John Wall is about to have the best year of his career. Brad Mills USA Today

A true star is the rarest, most valuable and desirable asset in the NBA. But obtaining one isn't the end of the road, because a star who isn't surrounded by suitable complimentary pieces, or placed in the most advantageous system, can never reach his full potential.

This was the Washington Wizards through the first five years of John Wall's career. They played slow, focused on defense and let him take over at the end of games or for the occasional transition bucket.

More from FoxSports

It was always insane. Wall is the fastest player in the league, but Washington's coaching staff and front office held him back by signing the "wrong" pieces and deploying an antiquated strategy.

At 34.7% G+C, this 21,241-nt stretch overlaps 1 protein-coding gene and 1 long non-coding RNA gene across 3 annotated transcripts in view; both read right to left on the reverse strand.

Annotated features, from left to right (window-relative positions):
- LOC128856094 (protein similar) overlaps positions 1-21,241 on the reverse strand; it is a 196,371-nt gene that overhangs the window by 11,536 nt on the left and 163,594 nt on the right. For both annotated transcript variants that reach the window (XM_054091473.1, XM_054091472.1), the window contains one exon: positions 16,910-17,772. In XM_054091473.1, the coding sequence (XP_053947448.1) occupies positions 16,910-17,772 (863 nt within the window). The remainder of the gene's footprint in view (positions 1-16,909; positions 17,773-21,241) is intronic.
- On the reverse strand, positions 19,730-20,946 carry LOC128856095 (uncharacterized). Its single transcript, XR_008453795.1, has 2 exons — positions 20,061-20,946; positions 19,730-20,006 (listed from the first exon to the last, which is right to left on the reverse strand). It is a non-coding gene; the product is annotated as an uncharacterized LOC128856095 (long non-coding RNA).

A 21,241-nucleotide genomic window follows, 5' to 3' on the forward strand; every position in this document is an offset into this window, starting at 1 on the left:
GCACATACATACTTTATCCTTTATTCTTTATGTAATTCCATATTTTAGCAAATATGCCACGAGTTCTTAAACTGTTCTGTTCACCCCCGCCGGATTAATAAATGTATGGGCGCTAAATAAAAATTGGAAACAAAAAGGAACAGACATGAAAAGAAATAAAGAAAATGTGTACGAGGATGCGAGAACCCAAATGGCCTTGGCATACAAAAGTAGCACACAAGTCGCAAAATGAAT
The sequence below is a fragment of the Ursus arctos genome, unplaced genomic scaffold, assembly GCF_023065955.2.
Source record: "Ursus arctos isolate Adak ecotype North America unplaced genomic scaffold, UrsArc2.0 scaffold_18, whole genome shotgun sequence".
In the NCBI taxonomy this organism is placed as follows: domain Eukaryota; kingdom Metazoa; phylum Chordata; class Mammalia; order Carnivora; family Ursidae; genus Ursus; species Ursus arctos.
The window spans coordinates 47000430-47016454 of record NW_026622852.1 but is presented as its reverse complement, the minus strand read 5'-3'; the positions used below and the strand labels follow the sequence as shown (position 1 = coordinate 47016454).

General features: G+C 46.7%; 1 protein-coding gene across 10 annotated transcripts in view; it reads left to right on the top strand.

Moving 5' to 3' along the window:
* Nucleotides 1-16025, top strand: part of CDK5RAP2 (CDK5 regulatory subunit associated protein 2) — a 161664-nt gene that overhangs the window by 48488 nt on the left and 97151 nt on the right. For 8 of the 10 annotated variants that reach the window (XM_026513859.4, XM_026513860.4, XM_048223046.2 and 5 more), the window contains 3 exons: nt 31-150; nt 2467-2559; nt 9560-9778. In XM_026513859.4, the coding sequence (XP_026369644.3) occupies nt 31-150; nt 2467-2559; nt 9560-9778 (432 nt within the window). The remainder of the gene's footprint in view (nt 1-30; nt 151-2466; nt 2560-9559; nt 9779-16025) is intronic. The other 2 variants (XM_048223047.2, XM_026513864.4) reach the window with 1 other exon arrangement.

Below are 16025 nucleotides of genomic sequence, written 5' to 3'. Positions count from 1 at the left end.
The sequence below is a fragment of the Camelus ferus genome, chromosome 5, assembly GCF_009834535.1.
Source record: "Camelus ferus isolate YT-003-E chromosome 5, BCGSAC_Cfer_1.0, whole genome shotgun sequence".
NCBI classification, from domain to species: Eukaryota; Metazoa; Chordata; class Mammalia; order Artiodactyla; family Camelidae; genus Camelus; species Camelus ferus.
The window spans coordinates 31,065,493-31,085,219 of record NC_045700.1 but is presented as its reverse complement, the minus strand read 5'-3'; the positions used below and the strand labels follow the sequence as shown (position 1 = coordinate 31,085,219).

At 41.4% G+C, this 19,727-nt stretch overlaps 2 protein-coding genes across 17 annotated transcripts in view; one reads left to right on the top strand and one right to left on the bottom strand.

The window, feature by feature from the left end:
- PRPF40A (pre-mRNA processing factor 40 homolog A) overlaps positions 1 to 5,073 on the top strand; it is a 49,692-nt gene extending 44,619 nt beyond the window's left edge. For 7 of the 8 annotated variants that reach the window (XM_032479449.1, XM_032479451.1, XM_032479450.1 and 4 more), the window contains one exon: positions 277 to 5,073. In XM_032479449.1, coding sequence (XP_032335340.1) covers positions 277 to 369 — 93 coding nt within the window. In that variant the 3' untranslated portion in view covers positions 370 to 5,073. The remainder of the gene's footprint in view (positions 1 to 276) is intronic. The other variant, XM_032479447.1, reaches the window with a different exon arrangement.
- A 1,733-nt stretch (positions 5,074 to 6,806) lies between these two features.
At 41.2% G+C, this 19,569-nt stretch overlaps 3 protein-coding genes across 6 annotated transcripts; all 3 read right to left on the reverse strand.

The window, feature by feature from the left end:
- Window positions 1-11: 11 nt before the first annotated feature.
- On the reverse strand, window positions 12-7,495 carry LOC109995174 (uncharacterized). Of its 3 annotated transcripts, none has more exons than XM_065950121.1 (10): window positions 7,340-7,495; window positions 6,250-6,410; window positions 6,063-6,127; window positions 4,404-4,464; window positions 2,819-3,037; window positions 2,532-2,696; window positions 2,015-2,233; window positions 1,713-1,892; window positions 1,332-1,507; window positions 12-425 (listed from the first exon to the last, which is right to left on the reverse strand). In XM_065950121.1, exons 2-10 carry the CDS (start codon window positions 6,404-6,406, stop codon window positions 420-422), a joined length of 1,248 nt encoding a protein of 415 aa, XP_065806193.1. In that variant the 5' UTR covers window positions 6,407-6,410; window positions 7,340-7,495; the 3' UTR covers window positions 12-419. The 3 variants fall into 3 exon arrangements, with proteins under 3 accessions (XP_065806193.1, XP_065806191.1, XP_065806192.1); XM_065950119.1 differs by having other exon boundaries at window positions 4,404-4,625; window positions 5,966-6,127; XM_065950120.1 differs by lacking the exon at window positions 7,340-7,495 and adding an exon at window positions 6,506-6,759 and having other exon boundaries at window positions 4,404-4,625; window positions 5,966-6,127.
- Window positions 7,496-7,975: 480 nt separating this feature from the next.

No more. Finally, everything looks right in the nation's capital, and SB Nation's Bullets Forever describes it nicely right here:

Even against a Magic team hellbent on making the game ugly, Wall's talent powered Washington's attack and his athleticism and anticipation gave them the boost they needed on defense to offset their lack of height when they go small or with just one rim protector. Wall thrived even when the system and the personnel around him were not well suited for his skill set. Now that coach Randy Wittman seems determined to surround him with more shooting and unleash him on the break, he should reach another level as a player and carry the Wizards with him.

Wall had an incredible season debut: 22 points, seven rebounds, six assists, three steals and five (yes, five) blocks. He made half his shots and attempted six threes.

The league should be very scared that Washington's organization finally figured out how to use their best player.